A fox at your neck and snakeskin on your feet,
You have gone to the city behind an ivory brooch,
Wearing your charms for and against desire, bearing your beauty
Past all the gaping doorways, amazing women on edge
And leading men's eyes astray while skirting mayhem,
And I, for a day, must wish you safe in your skin.
The diggers named her the Minnesota Girl. She was fifteen,
Eight thousand years ago, when she drowned in a glacial lake,
Curling to sleep like her sea-snail amulet, holding a turtle-shell,
A wolf's tooth, the tine of an antler, carrying somehow
A dozen bones from the feet of water birds. She believed in her charms,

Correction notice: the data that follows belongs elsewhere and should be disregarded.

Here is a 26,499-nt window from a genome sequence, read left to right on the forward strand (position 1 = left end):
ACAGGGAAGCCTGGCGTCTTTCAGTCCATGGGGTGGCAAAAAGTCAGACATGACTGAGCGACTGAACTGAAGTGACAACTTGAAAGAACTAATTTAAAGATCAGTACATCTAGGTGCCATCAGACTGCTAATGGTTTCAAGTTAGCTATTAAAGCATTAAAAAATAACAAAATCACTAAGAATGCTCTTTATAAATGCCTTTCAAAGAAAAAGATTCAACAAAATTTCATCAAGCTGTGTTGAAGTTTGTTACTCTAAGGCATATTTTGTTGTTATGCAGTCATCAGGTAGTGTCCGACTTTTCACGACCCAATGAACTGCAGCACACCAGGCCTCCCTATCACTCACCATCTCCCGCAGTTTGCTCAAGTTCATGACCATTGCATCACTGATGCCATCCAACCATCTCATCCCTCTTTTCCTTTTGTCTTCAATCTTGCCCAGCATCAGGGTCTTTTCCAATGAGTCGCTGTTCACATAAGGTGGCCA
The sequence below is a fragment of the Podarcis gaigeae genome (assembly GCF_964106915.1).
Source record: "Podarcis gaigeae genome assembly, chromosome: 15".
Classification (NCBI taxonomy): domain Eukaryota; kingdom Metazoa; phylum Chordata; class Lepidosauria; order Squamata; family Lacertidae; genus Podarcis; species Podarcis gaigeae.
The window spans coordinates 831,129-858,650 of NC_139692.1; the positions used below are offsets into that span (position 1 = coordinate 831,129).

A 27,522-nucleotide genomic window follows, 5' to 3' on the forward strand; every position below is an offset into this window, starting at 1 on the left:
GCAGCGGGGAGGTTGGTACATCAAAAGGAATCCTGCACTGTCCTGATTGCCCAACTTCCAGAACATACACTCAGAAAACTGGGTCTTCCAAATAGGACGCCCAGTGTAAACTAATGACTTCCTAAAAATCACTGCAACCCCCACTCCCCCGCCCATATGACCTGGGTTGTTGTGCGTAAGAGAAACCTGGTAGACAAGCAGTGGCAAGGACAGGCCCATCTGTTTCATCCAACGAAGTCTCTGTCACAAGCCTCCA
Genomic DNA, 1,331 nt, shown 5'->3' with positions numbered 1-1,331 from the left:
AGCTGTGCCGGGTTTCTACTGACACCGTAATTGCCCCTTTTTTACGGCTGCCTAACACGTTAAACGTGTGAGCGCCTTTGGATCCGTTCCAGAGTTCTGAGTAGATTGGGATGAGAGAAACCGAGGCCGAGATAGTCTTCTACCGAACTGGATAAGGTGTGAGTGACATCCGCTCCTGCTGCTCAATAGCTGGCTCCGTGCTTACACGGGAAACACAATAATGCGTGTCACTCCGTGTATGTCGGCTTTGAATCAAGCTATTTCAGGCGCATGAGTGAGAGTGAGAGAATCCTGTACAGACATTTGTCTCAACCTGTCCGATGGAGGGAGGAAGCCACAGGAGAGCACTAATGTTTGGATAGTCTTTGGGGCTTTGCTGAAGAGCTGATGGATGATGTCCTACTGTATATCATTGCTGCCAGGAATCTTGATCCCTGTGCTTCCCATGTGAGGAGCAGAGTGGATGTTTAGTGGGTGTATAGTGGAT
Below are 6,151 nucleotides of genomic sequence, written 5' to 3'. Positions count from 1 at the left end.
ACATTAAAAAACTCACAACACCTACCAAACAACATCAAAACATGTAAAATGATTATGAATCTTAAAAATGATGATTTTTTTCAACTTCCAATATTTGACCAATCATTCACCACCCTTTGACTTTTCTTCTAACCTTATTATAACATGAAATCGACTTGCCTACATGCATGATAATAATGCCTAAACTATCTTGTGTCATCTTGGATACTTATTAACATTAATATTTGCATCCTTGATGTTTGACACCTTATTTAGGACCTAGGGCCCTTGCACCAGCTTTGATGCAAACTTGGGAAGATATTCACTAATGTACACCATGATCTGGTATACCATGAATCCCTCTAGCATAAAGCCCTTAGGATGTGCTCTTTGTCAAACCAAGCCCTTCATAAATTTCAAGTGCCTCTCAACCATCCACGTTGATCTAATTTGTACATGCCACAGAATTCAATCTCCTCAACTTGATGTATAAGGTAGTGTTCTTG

But something found her and kept her. She became what she wore.
She loved her bones and her own husk of creatures
But left them piecemeal on the branching shore.
Without you, fox paws, elephant haunches, all rattling tails,
Snail's feet, turtles' remote hearts, muzzles of wolves,
Stags' ears, and the tongues of water birds are only themselves.
Come safely back. There was nothing in her arms.
David Wagoner, Collected Poems 1956-1976, Indiana University Press, 1966.